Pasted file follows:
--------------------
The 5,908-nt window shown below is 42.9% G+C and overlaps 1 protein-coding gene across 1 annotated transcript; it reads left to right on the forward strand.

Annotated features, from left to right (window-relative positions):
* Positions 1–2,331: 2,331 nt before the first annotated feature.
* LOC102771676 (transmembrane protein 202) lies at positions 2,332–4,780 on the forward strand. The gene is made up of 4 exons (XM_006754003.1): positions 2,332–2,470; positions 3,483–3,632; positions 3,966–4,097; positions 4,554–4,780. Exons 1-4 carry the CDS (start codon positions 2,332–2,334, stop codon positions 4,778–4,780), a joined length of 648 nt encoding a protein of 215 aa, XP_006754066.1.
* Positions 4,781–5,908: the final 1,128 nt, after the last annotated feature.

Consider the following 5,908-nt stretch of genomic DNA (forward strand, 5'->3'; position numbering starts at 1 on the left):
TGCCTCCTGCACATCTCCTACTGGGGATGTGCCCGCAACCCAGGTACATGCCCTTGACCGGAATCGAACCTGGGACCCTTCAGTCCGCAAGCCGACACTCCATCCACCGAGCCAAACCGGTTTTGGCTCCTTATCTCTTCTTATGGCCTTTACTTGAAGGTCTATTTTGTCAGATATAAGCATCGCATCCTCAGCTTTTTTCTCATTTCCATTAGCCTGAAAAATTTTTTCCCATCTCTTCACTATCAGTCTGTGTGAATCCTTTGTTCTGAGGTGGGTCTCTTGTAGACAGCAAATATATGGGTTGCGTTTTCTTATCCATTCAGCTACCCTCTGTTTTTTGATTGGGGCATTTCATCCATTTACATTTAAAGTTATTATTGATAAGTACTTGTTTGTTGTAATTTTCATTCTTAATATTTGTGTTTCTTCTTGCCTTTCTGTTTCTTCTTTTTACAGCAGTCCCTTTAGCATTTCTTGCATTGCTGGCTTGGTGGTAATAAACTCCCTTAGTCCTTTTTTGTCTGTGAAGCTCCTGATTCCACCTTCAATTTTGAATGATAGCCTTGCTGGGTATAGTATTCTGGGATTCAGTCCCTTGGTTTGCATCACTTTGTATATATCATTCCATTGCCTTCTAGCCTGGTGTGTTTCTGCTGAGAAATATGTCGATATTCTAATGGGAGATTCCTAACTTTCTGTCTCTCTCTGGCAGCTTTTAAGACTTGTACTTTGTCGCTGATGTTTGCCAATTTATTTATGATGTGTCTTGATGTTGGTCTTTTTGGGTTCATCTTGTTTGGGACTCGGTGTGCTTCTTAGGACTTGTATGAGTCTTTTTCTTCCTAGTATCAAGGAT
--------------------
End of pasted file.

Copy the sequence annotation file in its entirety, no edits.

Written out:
The 5,908-nt window shown below is 42.9% G+C and overlaps 1 protein-coding gene across 1 annotated transcript; it reads left to right on the forward strand.

Annotated features, from left to right (window-relative positions):
* Positions 1–2,331: 2,331 nt before the first annotated feature.
* LOC102771676 (transmembrane protein 202) lies at positions 2,332–4,780 on the forward strand. The gene is made up of 4 exons (XM_006754003.1): positions 2,332–2,470; positions 3,483–3,632; positions 3,966–4,097; positions 4,554–4,780. Exons 1-4 carry the CDS (start codon positions 2,332–2,334, stop codon positions 4,778–4,780), a joined length of 648 nt encoding a protein of 215 aa, XP_006754066.1.
* Positions 4,781–5,908: the final 1,128 nt, after the last annotated feature.

Consider the following 5,908-nt stretch of genomic DNA (forward strand, 5'->3'; position numbering starts at 1 on the left):
TGCCTCCTGCACATCTCCTACTGGGGATGTGCCCGCAACCCAGGTACATGCCCTTGACCGGAATCGAACCTGGGACCCTTCAGTCCGCAAGCCGACACTCCATCCACCGAGCCAAACCGGTTTTGGCTCCTTATCTCTTCTTATGGCCTTTACTTGAAGGTCTATTTTGTCAGATATAAGCATCGCATCCTCAGCTTTTTTCTCATTTCCATTAGCCTGAAAAATTTTTTCCCATCTCTTCACTATCAGTCTGTGTGAATCCTTTGTTCTGAGGTGGGTCTCTTGTAGACAGCAAATATATGGGTTGCGTTTTCTTATCCATTCAGCTACCCTCTGTTTTTTGATTGGGGCATTTCATCCATTTACATTTAAAGTTATTATTGATAAGTACTTGTTTGTTGTAATTTTCATTCTTAATATTTGTGTTTCTTCTTGCCTTTCTGTTTCTTCTTTTTACAGCAGTCCCTTTAGCATTTCTTGCATTGCTGGCTTGGTGGTAATAAACTCCCTTAGTCCTTTTTTGTCTGTGAAGCTCCTGATTCCACCTTCAATTTTGAATGATAGCCTTGCTGGGTATAGTATTCTGGGATTCAGTCCCTTGGTTTGCATCACTTTGTATATATCATTCCATTGCCTTCTAGCCTGGTGTGTTTCTGCTGAGAAATATGTCGATATTCTAATGGGAGATTCCTAACTTTCTGTCTCTCTCTGGCAGCTTTTAAGACTTGTACTTTGTCGCTGATGTTTGCCAATTTATTTATGATGTGTCTTGATGTTGGTCTTTTTGGGTTCATCTTGTTTGGGACTCGGTGTGCTTCTTAGGACTTGTATGAGTCTTTTTCTTCCTAGTATCAAGGAT